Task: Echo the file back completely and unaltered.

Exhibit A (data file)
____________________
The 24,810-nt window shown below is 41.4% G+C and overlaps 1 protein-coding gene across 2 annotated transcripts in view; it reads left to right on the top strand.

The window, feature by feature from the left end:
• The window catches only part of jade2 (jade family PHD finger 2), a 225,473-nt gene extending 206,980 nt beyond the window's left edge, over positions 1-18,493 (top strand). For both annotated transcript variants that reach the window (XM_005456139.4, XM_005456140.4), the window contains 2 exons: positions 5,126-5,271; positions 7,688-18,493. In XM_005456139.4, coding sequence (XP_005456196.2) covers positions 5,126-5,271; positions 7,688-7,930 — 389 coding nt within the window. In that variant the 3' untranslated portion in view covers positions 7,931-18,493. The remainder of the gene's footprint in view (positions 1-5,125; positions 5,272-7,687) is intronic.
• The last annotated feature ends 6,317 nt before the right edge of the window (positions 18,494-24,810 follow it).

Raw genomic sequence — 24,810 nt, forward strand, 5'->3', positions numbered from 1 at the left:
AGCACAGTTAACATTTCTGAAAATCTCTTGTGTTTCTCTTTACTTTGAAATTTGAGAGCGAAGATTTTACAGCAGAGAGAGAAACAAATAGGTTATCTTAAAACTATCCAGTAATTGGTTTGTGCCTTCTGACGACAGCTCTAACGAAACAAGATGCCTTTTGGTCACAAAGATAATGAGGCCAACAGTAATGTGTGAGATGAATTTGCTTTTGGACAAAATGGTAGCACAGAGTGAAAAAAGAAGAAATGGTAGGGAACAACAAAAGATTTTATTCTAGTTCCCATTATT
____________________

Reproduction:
The 24,810-nt window shown below is 41.4% G+C and overlaps 1 protein-coding gene across 2 annotated transcripts in view; it reads left to right on the top strand.

The window, feature by feature from the left end:
• The window catches only part of jade2 (jade family PHD finger 2), a 225,473-nt gene extending 206,980 nt beyond the window's left edge, over positions 1-18,493 (top strand). For both annotated transcript variants that reach the window (XM_005456139.4, XM_005456140.4), the window contains 2 exons: positions 5,126-5,271; positions 7,688-18,493. In XM_005456139.4, coding sequence (XP_005456196.2) covers positions 5,126-5,271; positions 7,688-7,930 — 389 coding nt within the window. In that variant the 3' untranslated portion in view covers positions 7,931-18,493. The remainder of the gene's footprint in view (positions 1-5,125; positions 5,272-7,687) is intronic.
• The last annotated feature ends 6,317 nt before the right edge of the window (positions 18,494-24,810 follow it).

Raw genomic sequence — 24,810 nt, forward strand, 5'->3', positions numbered from 1 at the left:
AGCACAGTTAACATTTCTGAAAATCTCTTGTGTTTCTCTTTACTTTGAAATTTGAGAGCGAAGATTTTACAGCAGAGAGAGAAACAAATAGGTTATCTTAAAACTATCCAGTAATTGGTTTGTGCCTTCTGACGACAGCTCTAACGAAACAAGATGCCTTTTGGTCACAAAGATAATGAGGCCAACAGTAATGTGTGAGATGAATTTGCTTTTGGACAAAATGGTAGCACAGAGTGAAAAAAGAAGAAATGGTAGGGAACAACAAAAGATTTTATTCTAGTTCCCATTATT